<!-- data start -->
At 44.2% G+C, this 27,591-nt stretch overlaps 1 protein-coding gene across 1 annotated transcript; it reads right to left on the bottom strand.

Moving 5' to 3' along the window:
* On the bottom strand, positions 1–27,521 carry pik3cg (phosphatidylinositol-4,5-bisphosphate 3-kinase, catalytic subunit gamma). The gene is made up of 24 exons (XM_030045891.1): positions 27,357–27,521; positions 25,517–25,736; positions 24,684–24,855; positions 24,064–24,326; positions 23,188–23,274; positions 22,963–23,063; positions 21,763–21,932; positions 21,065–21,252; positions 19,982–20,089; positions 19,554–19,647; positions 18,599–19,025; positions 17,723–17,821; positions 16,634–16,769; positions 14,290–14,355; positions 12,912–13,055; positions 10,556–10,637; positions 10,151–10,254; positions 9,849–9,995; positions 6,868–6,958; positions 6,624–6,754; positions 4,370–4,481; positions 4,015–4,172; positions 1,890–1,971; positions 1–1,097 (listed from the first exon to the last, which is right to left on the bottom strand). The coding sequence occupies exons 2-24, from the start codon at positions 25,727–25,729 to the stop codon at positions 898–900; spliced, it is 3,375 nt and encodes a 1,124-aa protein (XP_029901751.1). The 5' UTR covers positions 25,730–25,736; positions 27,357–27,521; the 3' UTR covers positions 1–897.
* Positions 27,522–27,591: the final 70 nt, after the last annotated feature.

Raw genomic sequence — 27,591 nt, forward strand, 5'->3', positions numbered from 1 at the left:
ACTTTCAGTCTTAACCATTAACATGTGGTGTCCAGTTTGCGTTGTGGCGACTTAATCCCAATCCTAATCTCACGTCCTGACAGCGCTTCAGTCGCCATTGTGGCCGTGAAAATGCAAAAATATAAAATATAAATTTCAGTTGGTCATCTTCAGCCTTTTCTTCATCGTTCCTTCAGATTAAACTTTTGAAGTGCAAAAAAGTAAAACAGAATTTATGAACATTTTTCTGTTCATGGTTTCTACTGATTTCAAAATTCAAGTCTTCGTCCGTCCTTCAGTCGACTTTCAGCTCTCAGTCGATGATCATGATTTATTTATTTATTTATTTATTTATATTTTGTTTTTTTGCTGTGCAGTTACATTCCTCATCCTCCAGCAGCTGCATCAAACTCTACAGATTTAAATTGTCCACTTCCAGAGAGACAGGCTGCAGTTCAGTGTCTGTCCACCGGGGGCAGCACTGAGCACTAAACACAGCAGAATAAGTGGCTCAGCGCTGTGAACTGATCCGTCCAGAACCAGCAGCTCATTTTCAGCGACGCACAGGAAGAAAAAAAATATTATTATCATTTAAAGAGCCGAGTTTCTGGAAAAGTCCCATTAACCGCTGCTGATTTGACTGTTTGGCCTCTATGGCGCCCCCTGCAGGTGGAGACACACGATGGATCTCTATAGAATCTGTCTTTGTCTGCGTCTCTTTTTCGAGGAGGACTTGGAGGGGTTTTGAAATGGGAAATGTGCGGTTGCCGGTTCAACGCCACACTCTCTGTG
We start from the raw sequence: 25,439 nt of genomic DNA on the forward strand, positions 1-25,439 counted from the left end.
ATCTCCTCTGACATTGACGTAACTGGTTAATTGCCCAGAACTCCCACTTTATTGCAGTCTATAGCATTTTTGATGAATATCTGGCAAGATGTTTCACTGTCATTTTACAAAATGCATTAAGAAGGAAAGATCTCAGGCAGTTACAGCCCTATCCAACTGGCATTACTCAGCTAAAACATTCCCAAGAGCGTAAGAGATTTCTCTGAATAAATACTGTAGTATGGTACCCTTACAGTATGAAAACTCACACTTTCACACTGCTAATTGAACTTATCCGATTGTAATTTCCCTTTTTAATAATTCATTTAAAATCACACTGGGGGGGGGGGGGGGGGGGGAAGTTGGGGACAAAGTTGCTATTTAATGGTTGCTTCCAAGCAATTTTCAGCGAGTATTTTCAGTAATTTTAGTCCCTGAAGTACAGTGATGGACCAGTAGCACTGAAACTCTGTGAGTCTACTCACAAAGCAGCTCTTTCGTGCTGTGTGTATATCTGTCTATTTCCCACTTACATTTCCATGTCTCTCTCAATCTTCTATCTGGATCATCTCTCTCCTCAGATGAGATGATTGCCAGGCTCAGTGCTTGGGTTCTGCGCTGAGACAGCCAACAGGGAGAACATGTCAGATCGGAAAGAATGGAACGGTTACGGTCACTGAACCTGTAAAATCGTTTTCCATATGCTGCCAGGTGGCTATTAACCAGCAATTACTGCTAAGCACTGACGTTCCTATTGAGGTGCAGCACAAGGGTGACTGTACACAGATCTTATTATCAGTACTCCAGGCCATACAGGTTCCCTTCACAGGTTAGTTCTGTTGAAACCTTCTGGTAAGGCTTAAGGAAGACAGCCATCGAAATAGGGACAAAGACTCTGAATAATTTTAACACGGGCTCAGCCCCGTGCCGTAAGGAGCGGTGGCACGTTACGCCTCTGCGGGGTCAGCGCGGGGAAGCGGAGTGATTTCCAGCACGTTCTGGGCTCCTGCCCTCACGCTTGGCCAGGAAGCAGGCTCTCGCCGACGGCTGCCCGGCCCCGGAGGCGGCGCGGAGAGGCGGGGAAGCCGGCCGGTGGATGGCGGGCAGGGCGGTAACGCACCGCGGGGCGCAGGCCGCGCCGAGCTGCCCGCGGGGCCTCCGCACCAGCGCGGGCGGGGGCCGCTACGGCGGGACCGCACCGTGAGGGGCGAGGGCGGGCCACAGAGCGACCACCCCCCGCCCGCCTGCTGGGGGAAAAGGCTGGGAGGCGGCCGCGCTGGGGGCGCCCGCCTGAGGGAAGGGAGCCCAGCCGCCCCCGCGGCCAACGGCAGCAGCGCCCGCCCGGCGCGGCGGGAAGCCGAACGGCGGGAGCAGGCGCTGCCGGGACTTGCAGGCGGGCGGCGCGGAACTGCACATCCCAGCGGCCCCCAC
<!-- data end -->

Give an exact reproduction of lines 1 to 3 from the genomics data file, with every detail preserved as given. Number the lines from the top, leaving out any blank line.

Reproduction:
At 44.2% G+C, this 27,591-nt stretch overlaps 1 protein-coding gene across 1 annotated transcript; it reads right to left on the bottom strand.

Moving 5' to 3' along the window:
* On the bottom strand, positions 1–27,521 carry pik3cg (phosphatidylinositol-4,5-bisphosphate 3-kinase, catalytic subunit gamma). The gene is made up of 24 exons (XM_030045891.1): positions 27,357–27,521; positions 25,517–25,736; positions 24,684–24,855; positions 24,064–24,326; positions 23,188–23,274; positions 22,963–23,063; positions 21,763–21,932; positions 21,065–21,252; positions 19,982–20,089; positions 19,554–19,647; positions 18,599–19,025; positions 17,723–17,821; positions 16,634–16,769; positions 14,290–14,355; positions 12,912–13,055; positions 10,556–10,637; positions 10,151–10,254; positions 9,849–9,995; positions 6,868–6,958; positions 6,624–6,754; positions 4,370–4,481; positions 4,015–4,172; positions 1,890–1,971; positions 1–1,097 (listed from the first exon to the last, which is right to left on the bottom strand). The coding sequence occupies exons 2-24, from the start codon at positions 25,727–25,729 to the stop codon at positions 898–900; spliced, it is 3,375 nt and encodes a 1,124-aa protein (XP_029901751.1). The 5' UTR covers positions 25,730–25,736; positions 27,357–27,521; the 3' UTR covers positions 1–897.